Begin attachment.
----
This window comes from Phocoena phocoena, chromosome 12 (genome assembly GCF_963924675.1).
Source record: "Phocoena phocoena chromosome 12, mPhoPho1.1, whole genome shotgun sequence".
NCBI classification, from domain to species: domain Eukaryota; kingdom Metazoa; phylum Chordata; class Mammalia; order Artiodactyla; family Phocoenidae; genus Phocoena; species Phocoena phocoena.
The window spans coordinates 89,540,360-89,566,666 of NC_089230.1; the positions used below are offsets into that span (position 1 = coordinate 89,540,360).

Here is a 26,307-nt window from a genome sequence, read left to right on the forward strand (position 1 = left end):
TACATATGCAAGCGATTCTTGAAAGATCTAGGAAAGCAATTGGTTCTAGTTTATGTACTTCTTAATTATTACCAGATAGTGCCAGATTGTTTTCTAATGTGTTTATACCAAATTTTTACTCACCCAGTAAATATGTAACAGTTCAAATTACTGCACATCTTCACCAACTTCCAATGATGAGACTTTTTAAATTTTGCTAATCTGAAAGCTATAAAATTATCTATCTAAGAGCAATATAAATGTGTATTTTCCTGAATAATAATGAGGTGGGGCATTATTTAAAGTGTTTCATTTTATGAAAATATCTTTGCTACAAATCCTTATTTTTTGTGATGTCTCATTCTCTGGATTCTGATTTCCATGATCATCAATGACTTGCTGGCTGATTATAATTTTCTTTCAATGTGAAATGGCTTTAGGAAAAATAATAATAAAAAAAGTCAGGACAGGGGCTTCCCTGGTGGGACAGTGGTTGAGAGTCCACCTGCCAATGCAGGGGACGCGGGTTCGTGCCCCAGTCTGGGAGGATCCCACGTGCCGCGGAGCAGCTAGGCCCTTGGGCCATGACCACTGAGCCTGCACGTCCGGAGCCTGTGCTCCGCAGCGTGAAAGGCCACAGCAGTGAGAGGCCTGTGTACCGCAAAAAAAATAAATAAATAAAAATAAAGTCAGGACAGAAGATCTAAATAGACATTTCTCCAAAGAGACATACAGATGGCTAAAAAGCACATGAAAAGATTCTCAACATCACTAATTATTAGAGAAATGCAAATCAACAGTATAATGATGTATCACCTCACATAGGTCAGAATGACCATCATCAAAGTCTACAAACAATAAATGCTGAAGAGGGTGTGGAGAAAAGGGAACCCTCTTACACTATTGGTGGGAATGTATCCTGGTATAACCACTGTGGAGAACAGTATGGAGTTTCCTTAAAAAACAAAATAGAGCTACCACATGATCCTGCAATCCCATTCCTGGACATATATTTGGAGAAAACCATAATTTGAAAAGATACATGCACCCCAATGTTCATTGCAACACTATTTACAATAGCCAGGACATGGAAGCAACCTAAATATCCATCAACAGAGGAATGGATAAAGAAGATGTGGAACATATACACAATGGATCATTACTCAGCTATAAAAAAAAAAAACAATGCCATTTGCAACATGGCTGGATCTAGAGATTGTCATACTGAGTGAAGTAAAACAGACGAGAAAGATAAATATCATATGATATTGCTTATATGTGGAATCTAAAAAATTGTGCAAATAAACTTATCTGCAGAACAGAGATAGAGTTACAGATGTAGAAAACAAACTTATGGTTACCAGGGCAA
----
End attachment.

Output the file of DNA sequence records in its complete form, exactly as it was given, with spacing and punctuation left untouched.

This window comes from Phocoena phocoena, chromosome 12 (genome assembly GCF_963924675.1).
Source record: "Phocoena phocoena chromosome 12, mPhoPho1.1, whole genome shotgun sequence".
NCBI classification, from domain to species: domain Eukaryota; kingdom Metazoa; phylum Chordata; class Mammalia; order Artiodactyla; family Phocoenidae; genus Phocoena; species Phocoena phocoena.
The window spans coordinates 89,540,360-89,566,666 of NC_089230.1; the positions used below are offsets into that span (position 1 = coordinate 89,540,360).

Here is a 26,307-nt window from a genome sequence, read left to right on the forward strand (position 1 = left end):
TACATATGCAAGCGATTCTTGAAAGATCTAGGAAAGCAATTGGTTCTAGTTTATGTACTTCTTAATTATTACCAGATAGTGCCAGATTGTTTTCTAATGTGTTTATACCAAATTTTTACTCACCCAGTAAATATGTAACAGTTCAAATTACTGCACATCTTCACCAACTTCCAATGATGAGACTTTTTAAATTTTGCTAATCTGAAAGCTATAAAATTATCTATCTAAGAGCAATATAAATGTGTATTTTCCTGAATAATAATGAGGTGGGGCATTATTTAAAGTGTTTCATTTTATGAAAATATCTTTGCTACAAATCCTTATTTTTTGTGATGTCTCATTCTCTGGATTCTGATTTCCATGATCATCAATGACTTGCTGGCTGATTATAATTTTCTTTCAATGTGAAATGGCTTTAGGAAAAATAATAATAAAAAAAGTCAGGACAGGGGCTTCCCTGGTGGGACAGTGGTTGAGAGTCCACCTGCCAATGCAGGGGACGCGGGTTCGTGCCCCAGTCTGGGAGGATCCCACGTGCCGCGGAGCAGCTAGGCCCTTGGGCCATGACCACTGAGCCTGCACGTCCGGAGCCTGTGCTCCGCAGCGTGAAAGGCCACAGCAGTGAGAGGCCTGTGTACCGCAAAAAAAATAAATAAATAAAAATAAAGTCAGGACAGAAGATCTAAATAGACATTTCTCCAAAGAGACATACAGATGGCTAAAAAGCACATGAAAAGATTCTCAACATCACTAATTATTAGAGAAATGCAAATCAACAGTATAATGATGTATCACCTCACATAGGTCAGAATGACCATCATCAAAGTCTACAAACAATAAATGCTGAAGAGGGTGTGGAGAAAAGGGAACCCTCTTACACTATTGGTGGGAATGTATCCTGGTATAACCACTGTGGAGAACAGTATGGAGTTTCCTTAAAAAACAAAATAGAGCTACCACATGATCCTGCAATCCCATTCCTGGACATATATTTGGAGAAAACCATAATTTGAAAAGATACATGCACCCCAATGTTCATTGCAACACTATTTACAATAGCCAGGACATGGAAGCAACCTAAATATCCATCAACAGAGGAATGGATAAAGAAGATGTGGAACATATACACAATGGATCATTACTCAGCTATAAAAAAAAAAAACAATGCCATTTGCAACATGGCTGGATCTAGAGATTGTCATACTGAGTGAAGTAAAACAGACGAGAAAGATAAATATCATATGATATTGCTTATATGTGGAATCTAAAAAATTGTGCAAATAAACTTATCTGCAGAACAGAGATAGAGTTACAGATGTAGAAAACAAACTTATGGTTACCAGGGCAA